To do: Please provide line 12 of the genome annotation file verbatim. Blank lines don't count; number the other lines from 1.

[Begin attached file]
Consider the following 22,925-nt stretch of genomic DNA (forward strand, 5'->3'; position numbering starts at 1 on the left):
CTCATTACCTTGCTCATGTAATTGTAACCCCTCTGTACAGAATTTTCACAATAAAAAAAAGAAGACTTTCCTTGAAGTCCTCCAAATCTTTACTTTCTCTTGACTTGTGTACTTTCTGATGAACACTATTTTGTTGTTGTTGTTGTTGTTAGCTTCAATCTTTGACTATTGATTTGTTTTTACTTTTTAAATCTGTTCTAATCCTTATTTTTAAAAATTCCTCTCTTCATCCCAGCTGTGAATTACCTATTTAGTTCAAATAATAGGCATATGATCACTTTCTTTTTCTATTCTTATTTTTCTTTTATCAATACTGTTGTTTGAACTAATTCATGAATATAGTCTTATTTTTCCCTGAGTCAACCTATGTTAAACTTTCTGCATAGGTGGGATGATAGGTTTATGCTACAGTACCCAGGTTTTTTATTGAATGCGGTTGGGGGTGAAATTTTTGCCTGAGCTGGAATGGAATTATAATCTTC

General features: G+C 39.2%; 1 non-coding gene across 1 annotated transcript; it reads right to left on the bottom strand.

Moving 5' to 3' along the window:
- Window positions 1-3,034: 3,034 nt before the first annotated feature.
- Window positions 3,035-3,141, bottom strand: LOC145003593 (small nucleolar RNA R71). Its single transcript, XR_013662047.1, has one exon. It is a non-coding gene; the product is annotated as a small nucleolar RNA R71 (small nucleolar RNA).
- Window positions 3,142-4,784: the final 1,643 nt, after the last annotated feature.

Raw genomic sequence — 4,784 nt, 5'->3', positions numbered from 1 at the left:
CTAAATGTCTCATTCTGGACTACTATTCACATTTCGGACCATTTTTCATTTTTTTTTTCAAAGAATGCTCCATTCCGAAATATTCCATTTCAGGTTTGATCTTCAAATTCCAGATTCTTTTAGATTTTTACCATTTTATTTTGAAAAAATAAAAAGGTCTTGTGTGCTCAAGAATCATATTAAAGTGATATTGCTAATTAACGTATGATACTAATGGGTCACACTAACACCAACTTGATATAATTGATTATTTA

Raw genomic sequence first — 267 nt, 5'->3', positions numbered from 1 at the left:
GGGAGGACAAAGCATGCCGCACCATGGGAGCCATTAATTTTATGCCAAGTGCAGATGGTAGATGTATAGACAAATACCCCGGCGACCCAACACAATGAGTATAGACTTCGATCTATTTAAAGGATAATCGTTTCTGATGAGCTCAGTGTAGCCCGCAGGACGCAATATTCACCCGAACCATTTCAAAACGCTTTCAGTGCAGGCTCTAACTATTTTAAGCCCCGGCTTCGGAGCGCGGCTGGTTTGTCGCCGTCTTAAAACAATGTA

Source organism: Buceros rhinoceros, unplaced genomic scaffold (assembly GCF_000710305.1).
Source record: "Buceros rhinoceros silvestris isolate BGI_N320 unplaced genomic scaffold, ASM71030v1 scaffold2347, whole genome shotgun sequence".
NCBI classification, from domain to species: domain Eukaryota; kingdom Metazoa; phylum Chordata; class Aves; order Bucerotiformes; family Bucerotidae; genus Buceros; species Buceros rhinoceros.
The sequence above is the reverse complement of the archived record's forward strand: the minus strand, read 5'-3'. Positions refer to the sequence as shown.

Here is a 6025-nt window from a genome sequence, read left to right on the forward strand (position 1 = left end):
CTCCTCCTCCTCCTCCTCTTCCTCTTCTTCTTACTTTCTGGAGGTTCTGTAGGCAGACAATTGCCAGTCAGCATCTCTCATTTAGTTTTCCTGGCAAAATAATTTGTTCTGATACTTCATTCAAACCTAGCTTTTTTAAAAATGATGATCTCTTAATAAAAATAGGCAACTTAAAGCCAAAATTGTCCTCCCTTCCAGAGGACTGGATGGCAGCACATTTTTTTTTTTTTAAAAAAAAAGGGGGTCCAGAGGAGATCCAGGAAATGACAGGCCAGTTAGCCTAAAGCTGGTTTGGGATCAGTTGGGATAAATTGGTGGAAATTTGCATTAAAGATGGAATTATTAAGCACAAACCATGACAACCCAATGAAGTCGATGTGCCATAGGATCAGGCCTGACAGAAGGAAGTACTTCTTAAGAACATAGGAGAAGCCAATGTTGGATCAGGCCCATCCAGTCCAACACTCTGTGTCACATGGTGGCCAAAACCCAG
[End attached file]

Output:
Source organism: Buceros rhinoceros, unplaced genomic scaffold (assembly GCF_000710305.1).